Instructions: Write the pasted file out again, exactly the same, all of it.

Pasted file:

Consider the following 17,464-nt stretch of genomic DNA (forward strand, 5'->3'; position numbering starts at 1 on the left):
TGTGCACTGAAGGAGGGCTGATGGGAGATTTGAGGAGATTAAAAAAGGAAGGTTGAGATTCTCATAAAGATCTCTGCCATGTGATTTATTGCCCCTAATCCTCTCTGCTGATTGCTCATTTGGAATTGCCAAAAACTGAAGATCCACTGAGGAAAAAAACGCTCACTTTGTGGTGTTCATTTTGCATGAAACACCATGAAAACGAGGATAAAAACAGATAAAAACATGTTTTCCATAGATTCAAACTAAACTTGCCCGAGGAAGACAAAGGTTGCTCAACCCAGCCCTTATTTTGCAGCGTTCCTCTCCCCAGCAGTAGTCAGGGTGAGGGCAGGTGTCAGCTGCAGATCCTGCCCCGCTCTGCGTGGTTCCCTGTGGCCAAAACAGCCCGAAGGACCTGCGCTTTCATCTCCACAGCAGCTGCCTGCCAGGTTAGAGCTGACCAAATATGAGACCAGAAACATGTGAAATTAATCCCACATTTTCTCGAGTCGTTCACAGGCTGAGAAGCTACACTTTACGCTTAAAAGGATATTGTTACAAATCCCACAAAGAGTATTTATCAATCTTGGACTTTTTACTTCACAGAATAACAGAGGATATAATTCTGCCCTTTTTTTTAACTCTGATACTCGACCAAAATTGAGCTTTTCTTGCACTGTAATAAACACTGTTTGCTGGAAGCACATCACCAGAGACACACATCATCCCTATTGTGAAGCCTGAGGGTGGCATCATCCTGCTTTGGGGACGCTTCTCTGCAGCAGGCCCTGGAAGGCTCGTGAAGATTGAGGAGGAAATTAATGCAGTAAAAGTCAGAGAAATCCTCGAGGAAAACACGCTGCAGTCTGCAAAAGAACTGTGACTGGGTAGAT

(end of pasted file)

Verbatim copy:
Consider the following 17,464-nt stretch of genomic DNA (forward strand, 5'->3'; position numbering starts at 1 on the left):
TGTGCACTGAAGGAGGGCTGATGGGAGATTTGAGGAGATTAAAAAAGGAAGGTTGAGATTCTCATAAAGATCTCTGCCATGTGATTTATTGCCCCTAATCCTCTCTGCTGATTGCTCATTTGGAATTGCCAAAAACTGAAGATCCACTGAGGAAAAAAACGCTCACTTTGTGGTGTTCATTTTGCATGAAACACCATGAAAACGAGGATAAAAACAGATAAAAACATGTTTTCCATAGATTCAAACTAAACTTGCCCGAGGAAGACAAAGGTTGCTCAACCCAGCCCTTATTTTGCAGCGTTCCTCTCCCCAGCAGTAGTCAGGGTGAGGGCAGGTGTCAGCTGCAGATCCTGCCCCGCTCTGCGTGGTTCCCTGTGGCCAAAACAGCCCGAAGGACCTGCGCTTTCATCTCCACAGCAGCTGCCTGCCAGGTTAGAGCTGACCAAATATGAGACCAGAAACATGTGAAATTAATCCCACATTTTCTCGAGTCGTTCACAGGCTGAGAAGCTACACTTTACGCTTAAAAGGATATTGTTACAAATCCCACAAAGAGTATTTATCAATCTTGGACTTTTTACTTCACAGAATAACAGAGGATATAATTCTGCCCTTTTTTTTAACTCTGATACTCGACCAAAATTGAGCTTTTCTTGCACTGTAATAAACACTGTTTGCTGGAAGCACATCACCAGAGACACACATCATCCCTATTGTGAAGCCTGAGGGTGGCATCATCCTGCTTTGGGGACGCTTCTCTGCAGCAGGCCCTGGAAGGCTCGTGAAGATTGAGGAGGAAATTAATGCAGTAAAAGTCAGAGAAATCCTCGAGGAAAACACGCTGCAGTCTGCAAAAGAACTGTGACTGGGTAGAT